Monday, December 27, 2010

Holiday Photo Shooting (Nikon P7000)

During the past few years I've been taking all of my holiday photos with one of my DSLRs, but this year I decided that lugging one around to various Christmas parties was too much of a hassle. That left me with one alternative, taking the Nikon Coolpix P7000, which at first left me feeling a little uncomfortable. I wasn't worry about focusing problems, as I've noticed far better performance in the auto focus system since the 1.1 firmware update, but rather how the camera would handle the low light in family members homes.

About 90% of the time I was shooting with shutter speeds around 1/10s, so I did pop up the P7000s flash from time to time when there was a lot of movement. This experience with the P7000 reinforced the statements I made about how well VR works on the P7000, I had almost no photos that showed signs of camera shake, as any signs of movement were in my subjects themselves. Overall the P7000 did a good job, capturing the images that I wanted. I did have some focusing problems in low light, but I just had to try focusing several times to overcome that. I used face detection often because that seemed like the best way to make sure I had focus in the right place, but I noticed that the camera had trouble noticing some people in my family, while others were no trouble at all. I suspect the lighting conditions were the primary reason for that.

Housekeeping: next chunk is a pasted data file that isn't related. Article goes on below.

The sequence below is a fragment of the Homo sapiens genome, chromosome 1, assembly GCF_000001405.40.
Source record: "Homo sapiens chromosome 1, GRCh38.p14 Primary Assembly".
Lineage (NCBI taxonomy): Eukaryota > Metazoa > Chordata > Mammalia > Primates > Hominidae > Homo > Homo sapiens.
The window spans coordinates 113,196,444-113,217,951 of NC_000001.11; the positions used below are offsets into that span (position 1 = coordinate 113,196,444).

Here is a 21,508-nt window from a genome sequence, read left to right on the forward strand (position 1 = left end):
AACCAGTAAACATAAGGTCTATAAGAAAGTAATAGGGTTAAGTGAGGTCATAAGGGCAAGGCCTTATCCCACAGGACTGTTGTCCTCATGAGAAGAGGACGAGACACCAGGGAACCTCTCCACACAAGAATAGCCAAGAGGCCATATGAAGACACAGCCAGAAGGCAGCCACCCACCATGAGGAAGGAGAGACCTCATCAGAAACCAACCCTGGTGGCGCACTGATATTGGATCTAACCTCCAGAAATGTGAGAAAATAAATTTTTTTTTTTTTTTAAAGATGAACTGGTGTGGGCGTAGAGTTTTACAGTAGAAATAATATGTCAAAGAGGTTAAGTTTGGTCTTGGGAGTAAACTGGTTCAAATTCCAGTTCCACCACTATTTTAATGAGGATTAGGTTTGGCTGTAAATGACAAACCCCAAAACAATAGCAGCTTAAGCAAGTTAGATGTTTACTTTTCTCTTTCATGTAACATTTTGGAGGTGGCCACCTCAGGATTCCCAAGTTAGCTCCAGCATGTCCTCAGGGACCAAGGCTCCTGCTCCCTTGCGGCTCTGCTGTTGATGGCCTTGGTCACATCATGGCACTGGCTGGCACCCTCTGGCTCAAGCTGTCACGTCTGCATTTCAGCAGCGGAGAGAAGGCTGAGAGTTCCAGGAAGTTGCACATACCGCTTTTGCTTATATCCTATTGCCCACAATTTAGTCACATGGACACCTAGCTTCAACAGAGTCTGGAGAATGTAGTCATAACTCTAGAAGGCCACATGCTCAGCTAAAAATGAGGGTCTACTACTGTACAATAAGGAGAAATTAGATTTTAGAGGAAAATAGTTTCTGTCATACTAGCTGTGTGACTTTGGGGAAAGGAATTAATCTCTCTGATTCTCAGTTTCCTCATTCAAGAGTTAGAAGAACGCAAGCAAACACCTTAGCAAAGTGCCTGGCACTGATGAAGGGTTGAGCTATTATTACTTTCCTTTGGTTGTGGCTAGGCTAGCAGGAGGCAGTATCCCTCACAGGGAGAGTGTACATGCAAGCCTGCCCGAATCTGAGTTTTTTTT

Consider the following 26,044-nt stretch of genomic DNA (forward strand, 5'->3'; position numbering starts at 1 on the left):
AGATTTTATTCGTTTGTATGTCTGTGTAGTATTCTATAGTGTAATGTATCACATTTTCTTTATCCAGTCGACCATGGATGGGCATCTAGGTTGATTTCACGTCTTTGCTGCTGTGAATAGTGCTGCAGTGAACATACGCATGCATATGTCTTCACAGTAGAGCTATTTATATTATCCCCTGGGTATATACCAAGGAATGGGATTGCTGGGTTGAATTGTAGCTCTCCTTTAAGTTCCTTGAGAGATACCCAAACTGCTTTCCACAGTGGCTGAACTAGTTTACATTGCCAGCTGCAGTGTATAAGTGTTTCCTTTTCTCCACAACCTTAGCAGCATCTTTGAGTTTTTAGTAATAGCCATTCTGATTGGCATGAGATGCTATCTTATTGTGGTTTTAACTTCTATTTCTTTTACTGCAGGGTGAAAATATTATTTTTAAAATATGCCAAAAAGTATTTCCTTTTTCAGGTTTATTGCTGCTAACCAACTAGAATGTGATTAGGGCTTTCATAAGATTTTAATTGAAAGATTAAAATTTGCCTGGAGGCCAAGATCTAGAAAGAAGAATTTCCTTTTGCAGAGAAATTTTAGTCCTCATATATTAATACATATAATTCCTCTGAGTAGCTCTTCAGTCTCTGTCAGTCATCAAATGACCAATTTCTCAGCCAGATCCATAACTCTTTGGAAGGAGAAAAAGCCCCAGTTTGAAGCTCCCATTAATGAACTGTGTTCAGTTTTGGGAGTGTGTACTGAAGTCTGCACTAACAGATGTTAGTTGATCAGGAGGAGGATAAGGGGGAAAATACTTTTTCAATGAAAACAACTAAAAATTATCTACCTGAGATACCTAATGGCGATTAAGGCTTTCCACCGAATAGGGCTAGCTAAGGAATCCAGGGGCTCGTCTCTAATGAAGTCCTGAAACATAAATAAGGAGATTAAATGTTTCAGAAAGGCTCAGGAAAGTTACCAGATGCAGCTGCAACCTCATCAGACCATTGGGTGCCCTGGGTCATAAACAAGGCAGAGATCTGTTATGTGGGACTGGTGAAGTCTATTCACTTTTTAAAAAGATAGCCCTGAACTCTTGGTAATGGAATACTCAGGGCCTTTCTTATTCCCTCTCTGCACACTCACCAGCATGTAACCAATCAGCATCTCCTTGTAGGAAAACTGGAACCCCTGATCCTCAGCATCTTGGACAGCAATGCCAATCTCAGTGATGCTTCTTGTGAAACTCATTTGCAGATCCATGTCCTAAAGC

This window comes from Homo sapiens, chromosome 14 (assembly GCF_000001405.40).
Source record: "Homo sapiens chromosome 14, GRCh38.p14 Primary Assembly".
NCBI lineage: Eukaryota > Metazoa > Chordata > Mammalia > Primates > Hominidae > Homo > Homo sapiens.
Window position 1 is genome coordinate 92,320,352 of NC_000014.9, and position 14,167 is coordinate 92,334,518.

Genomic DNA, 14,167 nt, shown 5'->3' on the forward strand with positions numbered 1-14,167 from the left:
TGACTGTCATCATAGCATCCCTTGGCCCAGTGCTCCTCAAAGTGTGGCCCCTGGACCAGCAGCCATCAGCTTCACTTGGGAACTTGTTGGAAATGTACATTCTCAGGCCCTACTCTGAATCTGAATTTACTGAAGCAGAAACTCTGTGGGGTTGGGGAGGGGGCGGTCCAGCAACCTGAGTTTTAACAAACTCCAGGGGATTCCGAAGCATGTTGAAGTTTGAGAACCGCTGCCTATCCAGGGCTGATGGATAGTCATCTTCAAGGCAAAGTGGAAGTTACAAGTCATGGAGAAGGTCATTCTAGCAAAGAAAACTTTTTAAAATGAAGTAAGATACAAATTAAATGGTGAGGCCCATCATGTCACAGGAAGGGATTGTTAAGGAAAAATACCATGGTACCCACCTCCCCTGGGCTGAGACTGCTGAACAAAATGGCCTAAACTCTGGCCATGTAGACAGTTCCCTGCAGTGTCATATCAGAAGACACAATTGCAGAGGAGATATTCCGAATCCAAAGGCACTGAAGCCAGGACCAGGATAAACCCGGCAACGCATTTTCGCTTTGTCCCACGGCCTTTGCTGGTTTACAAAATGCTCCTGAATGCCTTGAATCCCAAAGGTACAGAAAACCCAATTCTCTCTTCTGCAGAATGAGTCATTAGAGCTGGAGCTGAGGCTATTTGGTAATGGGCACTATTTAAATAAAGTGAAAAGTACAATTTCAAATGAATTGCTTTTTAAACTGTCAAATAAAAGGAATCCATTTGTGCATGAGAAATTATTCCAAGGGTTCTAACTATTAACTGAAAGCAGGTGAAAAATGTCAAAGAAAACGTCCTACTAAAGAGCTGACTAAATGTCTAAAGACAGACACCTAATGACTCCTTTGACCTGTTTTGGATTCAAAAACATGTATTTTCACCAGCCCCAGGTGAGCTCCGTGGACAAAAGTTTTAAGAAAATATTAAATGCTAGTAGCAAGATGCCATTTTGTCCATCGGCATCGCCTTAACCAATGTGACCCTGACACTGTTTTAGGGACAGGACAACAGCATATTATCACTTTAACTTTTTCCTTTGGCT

The nicest aspect of using the P7000 verse one of my DSLRs was that people didn't notice me taking photos as much, so I felt more free to shoot. That alone made using the P7000 a big plus, and made the image making process more fun overall. A lot of people go for posed shots at Christmas time, but I find that I get far more interesting photos when people aren't even looking at the camera, so using the P7000 helped me to achieve that. Of course any high end point and shoot users would likely have the same experience. I say high end, because you really need to good high ISO noise performance for people not to notice you. I hardly even used the flash, which helps people stay more comfortable. This was extremely important, for example, my future brother in law is hard to photograph, and so without the flash he hardly even noticed me snapping away. That creating the conditions needed to get some of the best shots I have of him.

One thing that I did find interesting was that the P7000 was overexposing a lot in mixed lighting indoors, so I was often shooting with -0.3 or -0.7ev dialed in. That was easy to do thanks to the P7000's exposure compensation dial. The performance of the camera was good overall.